The Four Seasons of Growing Apples
The majority of apple orchards are family-run farm businesses, operated in cooperation with the laws of nature. This highly seasonal enterprise is as varied as the days in a year, with each day bringing a new chance to test the orchardist’s skills against the measure of the eventual harvest. An apple orchard is a busy place!
In January, while the trees are dormant, pruning begins. Limbs are sawed off and clipped to allow maximum sunlight into the growing structure. Pruning allows the tree to produce larger, better colored, higher quality and more valuable fruit. Equipment repairs and maintenance occupies the days too cold or stormy to be outdoors, through the winter months of February and March.
April is the time to prepare for spring planting. The average tree will bear fruit in 3 years, with full production coming in 8-10 years. Most apple trees planted today are on dwarf stock, allowing for more efficient use of valuable land and labor. If Newton sat under one of these small wonders, the lesson of gravity would have been easier to learn. Since apples do not grow true to their seeds, young trees that have been grown in a nursery from cuttings· are transplanted to the orchard site. These trees have a desired fruit variety grafted (attached by tissue splicing) on to a root-stock selected for characteristics of size and vigor.
Sometime around the beginning of May, the buds begin to swell. Spring is near and the pace of the farm quickens. The brush from pruning is picked up or mulched back into the orchard soil. Grass that has grown tall is mowed to reduce competition for nutrients and habitat for pests. Growers using Integrated Pest Management (IPM) start monitoring the weather while hanging various insect traps to collect data for an annual spray program. Temperature, humidity, and rainfall are recorded in orchard weather stations to predict disease outbreaks and identify effective management tools. Both harmful and beneficial insects are counted to determine spray schedules. Spraying is done only when needed to protect the tree and fruit.
With the opening of the “King” blossom (the largest and center-most of the five-blossom clusters), it is time for pollination to begin. Bee colonies rented from bee keepers must be moved in quickly, usually at night so the bees are “home” and not in flight. Sunny mild days are needed during bloom to encourage strong bee activity. Apples need more than one variety of pollen for the cross-pollination that ensures good fruit set. Fertilizing and tree training round out the busy June calendar. Limbs must be tied up or weighted down to spread the young tree into the perfect shape. Pomology (the science and art of growing apples) has become a very refined practice, and apple producers attend regional meetings and classes to keep abreast of the latest information and technology.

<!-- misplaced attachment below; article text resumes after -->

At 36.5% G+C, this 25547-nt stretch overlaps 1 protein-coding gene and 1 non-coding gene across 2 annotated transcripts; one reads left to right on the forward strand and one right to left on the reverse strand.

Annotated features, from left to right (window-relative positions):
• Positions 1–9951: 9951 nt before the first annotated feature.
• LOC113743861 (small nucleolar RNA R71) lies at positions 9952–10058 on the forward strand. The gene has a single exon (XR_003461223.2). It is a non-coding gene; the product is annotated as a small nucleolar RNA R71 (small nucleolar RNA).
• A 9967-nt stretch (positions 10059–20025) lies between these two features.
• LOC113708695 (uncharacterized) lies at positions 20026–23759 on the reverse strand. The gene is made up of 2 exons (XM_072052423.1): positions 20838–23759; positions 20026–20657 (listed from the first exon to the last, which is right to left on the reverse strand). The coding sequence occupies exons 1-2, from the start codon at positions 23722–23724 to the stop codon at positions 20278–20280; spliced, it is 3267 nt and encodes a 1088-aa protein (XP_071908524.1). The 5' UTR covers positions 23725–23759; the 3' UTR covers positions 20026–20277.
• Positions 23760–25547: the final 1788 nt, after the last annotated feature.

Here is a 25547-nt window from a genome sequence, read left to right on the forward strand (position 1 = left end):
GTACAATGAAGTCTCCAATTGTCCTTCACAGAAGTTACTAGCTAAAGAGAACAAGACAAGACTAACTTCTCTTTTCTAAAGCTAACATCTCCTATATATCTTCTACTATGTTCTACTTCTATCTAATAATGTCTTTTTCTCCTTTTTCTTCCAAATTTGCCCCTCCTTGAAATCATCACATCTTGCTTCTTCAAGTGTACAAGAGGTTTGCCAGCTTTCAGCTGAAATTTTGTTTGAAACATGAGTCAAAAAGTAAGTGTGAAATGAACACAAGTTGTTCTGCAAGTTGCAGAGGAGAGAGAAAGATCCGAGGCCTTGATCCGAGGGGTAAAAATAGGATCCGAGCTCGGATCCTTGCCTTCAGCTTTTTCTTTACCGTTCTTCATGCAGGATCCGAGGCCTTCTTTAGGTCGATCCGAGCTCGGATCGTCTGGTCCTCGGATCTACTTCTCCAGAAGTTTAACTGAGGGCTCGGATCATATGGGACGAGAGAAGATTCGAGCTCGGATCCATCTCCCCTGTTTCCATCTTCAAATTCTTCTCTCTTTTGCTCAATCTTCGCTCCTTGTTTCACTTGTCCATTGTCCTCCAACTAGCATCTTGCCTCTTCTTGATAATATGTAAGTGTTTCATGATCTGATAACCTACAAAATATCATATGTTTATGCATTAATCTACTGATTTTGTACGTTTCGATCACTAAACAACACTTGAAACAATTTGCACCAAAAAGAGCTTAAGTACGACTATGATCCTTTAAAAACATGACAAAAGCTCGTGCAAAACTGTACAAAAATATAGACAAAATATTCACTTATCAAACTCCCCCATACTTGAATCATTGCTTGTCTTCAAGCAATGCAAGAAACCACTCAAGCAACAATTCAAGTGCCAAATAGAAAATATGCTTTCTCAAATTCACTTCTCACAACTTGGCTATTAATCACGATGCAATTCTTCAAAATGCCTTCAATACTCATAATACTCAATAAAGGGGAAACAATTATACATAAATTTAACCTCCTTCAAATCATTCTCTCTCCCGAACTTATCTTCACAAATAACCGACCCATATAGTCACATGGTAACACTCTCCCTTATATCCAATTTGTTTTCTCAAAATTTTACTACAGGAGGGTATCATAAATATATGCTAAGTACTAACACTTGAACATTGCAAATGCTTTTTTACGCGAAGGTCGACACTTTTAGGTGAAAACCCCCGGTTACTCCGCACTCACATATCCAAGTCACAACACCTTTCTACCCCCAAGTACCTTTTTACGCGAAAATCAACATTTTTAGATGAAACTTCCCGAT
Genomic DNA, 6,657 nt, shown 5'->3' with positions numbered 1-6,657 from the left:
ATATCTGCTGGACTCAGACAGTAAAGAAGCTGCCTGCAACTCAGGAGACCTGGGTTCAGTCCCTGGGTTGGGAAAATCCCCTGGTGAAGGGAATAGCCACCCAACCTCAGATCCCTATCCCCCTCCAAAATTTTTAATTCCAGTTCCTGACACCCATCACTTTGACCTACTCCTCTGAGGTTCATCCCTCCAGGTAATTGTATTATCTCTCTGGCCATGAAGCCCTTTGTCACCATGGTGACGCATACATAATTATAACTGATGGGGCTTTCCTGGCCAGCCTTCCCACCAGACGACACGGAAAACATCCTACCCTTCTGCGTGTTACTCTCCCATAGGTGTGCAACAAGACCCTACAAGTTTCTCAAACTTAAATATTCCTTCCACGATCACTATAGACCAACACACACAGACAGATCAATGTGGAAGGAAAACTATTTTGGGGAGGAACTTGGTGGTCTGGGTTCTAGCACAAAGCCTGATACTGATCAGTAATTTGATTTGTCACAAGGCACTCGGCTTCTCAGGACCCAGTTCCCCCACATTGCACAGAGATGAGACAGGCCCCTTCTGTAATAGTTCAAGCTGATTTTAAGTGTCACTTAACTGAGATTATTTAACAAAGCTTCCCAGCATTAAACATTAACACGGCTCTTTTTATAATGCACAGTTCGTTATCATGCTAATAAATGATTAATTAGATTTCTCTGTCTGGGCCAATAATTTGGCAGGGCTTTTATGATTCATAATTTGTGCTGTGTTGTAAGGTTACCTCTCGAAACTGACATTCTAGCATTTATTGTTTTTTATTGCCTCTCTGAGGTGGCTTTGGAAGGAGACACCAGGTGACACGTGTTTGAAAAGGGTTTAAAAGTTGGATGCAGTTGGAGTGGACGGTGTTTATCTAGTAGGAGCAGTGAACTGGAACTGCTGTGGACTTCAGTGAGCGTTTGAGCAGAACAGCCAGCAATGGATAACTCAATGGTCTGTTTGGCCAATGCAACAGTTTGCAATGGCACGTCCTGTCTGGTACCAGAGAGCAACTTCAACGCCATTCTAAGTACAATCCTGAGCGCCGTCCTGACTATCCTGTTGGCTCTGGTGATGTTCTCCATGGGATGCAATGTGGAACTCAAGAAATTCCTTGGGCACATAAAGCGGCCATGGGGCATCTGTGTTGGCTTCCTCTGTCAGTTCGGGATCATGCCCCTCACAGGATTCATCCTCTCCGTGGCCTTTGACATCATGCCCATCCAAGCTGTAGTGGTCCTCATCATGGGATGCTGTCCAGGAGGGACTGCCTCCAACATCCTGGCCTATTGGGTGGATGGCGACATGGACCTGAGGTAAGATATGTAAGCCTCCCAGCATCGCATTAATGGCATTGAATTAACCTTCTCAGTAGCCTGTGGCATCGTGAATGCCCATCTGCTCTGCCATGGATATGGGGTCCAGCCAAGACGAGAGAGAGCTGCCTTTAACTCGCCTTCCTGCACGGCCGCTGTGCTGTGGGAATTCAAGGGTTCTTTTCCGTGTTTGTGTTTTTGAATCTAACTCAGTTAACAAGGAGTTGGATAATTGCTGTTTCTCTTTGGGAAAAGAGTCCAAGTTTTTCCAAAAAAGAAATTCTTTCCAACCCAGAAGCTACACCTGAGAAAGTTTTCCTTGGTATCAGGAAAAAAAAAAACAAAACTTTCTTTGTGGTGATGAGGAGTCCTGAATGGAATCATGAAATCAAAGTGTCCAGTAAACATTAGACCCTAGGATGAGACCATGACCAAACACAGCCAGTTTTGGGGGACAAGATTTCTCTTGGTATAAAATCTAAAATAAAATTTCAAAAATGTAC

In some dry years, irrigation must be used during July. Fruit size and firmness are affected by moisture in this critical month. Spraying, mowing, and shaping practices continue, and some summer pruning is done to expose growing fruit to ripening sunlight.
August is the last growing month before the apples begin to ripen. Red apples need the assistance of cool nights during harvest to trigger an enzyme which increases the amount of color or “blush.” Mowing is completed and bins (the large bulk boxes picking buckets are emptied into) are positioned strategically around the orchard. Ladders are repaired and the harvest logistics are carefully planned. Storage rooms must be cleaned and their refrigeration systems tested. Most growers store some of their fruit in controlled atmosphere (CA) rooms where” the temperature is rapidly brought down to 32°, and the oxygen is replaced with nitrogen to slow ripening. Apples come out of these rooms months later as fresh as the day they were picked. For an apple to pass the “admissions test” to a fall CA room, it must have the proper starch and hardness measurements (to determine ripeness) at harvest.
Apples bruise easily and must be hand picked. Additional harvest workers are hired both locally and from other areas and countries to help get the crop in on time. When picking begins around the end of August, there is a constant buzz of activity until the last of the fruit comes off near the end of October. Now it becomes the job of the farmers to market their fruit; either through their own farm store or packed and shipped fresh to supermarkets, restaurants, and schools nationwide and around the globe. During the harvest season, some farms invite the public to come for the fun of picking their own apples (PYO).
Many apples are processed into sauce, pies, and jelly – or pressed into fresh cider and processed apple juice. Some apple varieties are designed specifically for this market. For others, cider is a delightful by-product of apples not “pretty” enough for the fresh wholeapple market.
An apple is in the pome family—a fruit whose seeds are embedded in the core of the fruit. Another surprising member of this family is the rose. Apples come in lots of colors and shapes—all of which add up to America’s No.1 snack. Select one of each type and have a taste test—each apple is loaded with minerals, vitamins, and fiber. At 85% water and 1% fat, an apple makes a low (80) calorie contribution to the five-a-day recommendation from the U.S. Department of Health and Human Services.
With the harvest complete, it is time to prepare again for winter. Growing an apple takes all year, and there is always something going on in the orchard. If you look closely, you can even see the promise of next year’s crop at the tip of each branch in the snow. It is the bud that will become the apple which you might eat a year from now.